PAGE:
Day 13 – 90 Days to Peace

Day 13 – 90 Days to Peace

“Freedom from Pornography” by Fr. Bill Peckman

In 79 A.D., the Roman cities of Pompeii and Herculaneum were buried under the ash of the eruption of Mt. Vesuvius. In the mid-1700s, when the cities were discovered and excavated, we got a good look into life in the earliest days of the spread of Christianity and the culture they were up against. In the ruins were many indications of pornography in brothels and even common homes. The sexual promiscuity of the Roman culture was no secret even if the practice of it was kept behind closed doors in the name of being discreet. How much it saturated the society was a bit of a shock.

Pornography has been with humanity for an exceptionally long time. The word comes from the Greek words porne (prostitute) and graphos (to write). Prostitution deliberately cheapens the human dignity of a person by exploiting them for sexual gratification; pornography further cheapens that dignity by reducing the person to nothing more than an image with which to self-pleasure.

In 1953, we saw the eventual mainstreaming of pornography with the playboy mentality of Hugh Hefner. Within 50 years, the acceptability of pornography had grown so much that viewing it became seen as both a healthy and normal behavior. It is now a 97-billion-dollar industry that fuels human trafficking worldwide.  It is estimated that the sex trafficking trade claims 4.5 million men, women, and children as its victims.  These victims are shown pornography to learn how to “perform,” and are forced to be a pawn in its production. The consumer in this evil exchange is conditioned to completely objectify the human person as a means of self-gratification. There are fewer more potent cancers in our society today than pornography.

It is legion in our society. Both in soft and hard-core versions (everything from “romance” novels to violence), it permeates the entertainment industry at all levels. It is sung about in music, lauded on TV and in motion pictures as normal guy behavior, and now, with the help of the internet and social media, has spread to the point where our children are taking nude pictures of themselves and sending it to others via texting. It influences how we dress, what we show, and the way we interact. It does permanent damage to the human brain, especially if the person starts using it in adolescence. It is known to inhibit the ability to participate in healthy adult relationships. It is estimated that even among Christians, 64% of men use pornography. In a study done on human sex trafficking, it was remarked that pornography is the gateway to prostitution.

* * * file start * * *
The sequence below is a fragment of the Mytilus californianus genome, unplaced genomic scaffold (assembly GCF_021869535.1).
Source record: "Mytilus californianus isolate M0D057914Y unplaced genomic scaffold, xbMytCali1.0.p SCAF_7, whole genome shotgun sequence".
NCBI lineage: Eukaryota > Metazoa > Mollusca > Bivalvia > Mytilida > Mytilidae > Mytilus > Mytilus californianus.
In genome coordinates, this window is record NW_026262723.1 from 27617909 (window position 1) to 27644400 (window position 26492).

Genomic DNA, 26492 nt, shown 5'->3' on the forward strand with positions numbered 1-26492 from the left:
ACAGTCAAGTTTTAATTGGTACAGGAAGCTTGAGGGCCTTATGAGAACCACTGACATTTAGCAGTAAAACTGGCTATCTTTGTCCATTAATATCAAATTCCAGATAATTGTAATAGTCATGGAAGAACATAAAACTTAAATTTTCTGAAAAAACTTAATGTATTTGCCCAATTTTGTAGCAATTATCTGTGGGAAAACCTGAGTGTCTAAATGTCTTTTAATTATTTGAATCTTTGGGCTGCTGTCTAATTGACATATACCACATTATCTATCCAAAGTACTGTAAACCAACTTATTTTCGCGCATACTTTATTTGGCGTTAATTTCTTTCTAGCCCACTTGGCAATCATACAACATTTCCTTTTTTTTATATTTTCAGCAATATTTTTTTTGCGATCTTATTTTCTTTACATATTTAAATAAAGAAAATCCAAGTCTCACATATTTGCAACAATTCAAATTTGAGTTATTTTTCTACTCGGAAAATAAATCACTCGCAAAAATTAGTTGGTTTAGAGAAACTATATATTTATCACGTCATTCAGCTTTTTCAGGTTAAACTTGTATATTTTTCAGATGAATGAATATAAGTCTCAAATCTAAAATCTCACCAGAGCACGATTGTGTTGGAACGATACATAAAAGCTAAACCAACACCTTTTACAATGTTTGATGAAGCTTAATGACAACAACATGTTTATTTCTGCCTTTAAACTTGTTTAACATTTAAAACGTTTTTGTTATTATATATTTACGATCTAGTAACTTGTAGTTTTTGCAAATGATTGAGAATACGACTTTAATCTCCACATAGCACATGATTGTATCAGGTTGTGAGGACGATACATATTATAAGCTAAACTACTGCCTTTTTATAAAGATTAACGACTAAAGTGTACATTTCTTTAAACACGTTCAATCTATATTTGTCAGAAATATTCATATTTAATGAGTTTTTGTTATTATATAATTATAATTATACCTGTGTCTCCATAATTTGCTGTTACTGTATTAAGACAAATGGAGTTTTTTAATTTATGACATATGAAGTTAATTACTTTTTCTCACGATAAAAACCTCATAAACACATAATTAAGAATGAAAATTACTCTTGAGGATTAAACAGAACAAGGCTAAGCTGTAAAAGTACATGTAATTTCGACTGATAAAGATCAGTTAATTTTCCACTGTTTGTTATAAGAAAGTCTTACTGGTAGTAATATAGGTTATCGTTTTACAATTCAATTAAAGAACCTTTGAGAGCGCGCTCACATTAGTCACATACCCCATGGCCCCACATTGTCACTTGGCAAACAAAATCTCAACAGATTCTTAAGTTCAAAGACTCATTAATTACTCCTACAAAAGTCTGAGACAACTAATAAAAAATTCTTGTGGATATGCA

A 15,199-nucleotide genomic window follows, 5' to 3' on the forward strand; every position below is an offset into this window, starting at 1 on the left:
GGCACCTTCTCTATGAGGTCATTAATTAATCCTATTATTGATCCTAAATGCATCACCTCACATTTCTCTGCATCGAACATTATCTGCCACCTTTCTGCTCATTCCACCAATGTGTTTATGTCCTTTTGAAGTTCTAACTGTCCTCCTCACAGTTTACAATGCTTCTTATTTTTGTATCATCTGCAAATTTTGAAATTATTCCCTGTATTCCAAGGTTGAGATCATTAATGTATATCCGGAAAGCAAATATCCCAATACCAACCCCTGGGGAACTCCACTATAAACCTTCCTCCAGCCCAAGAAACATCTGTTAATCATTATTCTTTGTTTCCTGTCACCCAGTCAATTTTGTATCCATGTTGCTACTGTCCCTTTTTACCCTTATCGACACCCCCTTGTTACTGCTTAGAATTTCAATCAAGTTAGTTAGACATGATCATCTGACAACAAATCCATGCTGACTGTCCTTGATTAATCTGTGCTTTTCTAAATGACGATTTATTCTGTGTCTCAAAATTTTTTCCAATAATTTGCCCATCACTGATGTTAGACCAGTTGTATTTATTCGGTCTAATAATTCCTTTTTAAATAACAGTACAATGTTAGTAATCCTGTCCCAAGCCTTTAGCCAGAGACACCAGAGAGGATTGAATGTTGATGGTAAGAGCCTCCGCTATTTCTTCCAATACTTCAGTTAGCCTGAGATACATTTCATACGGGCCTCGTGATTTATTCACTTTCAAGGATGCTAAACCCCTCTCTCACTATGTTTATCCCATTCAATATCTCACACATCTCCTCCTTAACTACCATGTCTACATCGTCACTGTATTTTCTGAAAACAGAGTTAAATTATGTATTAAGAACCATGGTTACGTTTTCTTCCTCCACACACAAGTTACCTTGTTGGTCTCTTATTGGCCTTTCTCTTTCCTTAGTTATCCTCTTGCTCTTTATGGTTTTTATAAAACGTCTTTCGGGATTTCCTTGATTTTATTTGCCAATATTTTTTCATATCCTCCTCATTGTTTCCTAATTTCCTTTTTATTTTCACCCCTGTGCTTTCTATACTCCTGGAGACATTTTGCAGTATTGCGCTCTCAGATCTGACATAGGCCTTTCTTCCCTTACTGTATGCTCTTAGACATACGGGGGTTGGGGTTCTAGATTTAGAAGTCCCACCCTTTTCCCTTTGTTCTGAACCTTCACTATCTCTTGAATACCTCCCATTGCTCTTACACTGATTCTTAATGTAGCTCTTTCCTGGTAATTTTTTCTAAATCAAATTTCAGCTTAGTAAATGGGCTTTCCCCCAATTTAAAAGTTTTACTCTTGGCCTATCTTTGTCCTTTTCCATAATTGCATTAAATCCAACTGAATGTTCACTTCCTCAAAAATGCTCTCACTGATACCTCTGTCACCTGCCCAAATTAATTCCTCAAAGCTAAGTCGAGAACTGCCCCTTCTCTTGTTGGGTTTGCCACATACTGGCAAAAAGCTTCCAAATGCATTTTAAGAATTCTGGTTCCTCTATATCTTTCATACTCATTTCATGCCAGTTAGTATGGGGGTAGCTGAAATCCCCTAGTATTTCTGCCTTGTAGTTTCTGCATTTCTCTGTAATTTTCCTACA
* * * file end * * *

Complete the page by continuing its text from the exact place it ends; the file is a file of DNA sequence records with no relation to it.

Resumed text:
The issue with pornography is that it reduces sex to something outside of the marital bond. It is easy adultery. It divorces sex from the marriage and trains married users how to objectify each other for physical gratification. The grim reality with porn is that it is a total rejection of God’s plan for human sexuality. As the U.S. bishops wrote in their 2015 pastoral letter “Create a Clean Heart in Me,” deliberately viewing pornography is a grave sin against chastity. Sexual intimacy and the pleasure that derives from it are gifts from God and should remain personal and private, enjoyed within the sacred bond of marriage alone. Such intimacy should not be put on display or be watched by any other person, even if that person is one’s own spouse. Nor should the human body be unveiled or treated in a way that objectifies it sexually and reduces it to an erotic stimulant. Jesus is clear in his teaching that sexual immorality is not only a matter of one’s actions, but also a matter of one’s heart: “You have heard that it was said, ‘you shall not commit adultery.’ But I say to you, everyone who looks at a woman with lust has already committed adultery with her in his heart” (Matthew 5:27-28).

Pornography is likewise a grave sin against human dignity. As the Catechism says, “filming or taking pictures of the intimate parts of the body or of sexual acts does ‘grave injury’ to the person(s) ‘performing,’ to anyone responsible for its making or production, and to the public. Pornography dehumanizes the persons depicted, making them into objects of use. Those who produce and distribute pornography harm the common good by encouraging and even causing others to sin. They do serious harm to the women and men who consent to be in pornographic material, often out of desperation for money or out of an impoverished sense of self-worth. Even worse, in some cases pornographers take advantage of those who cannot even give consent – children and other victims of human trafficking – which is both a grave sin and a heinous crime.”

Pornography in its variety of forms (print, movie, virtual, TV, music) must be purged from a faithful Catholic’s home. It must be treated as the voracious cancer it is. It may well be with us from antiquity, but its influence must be curtailed so that a renewed respect for the human person’s dignity and integrity may be restored.


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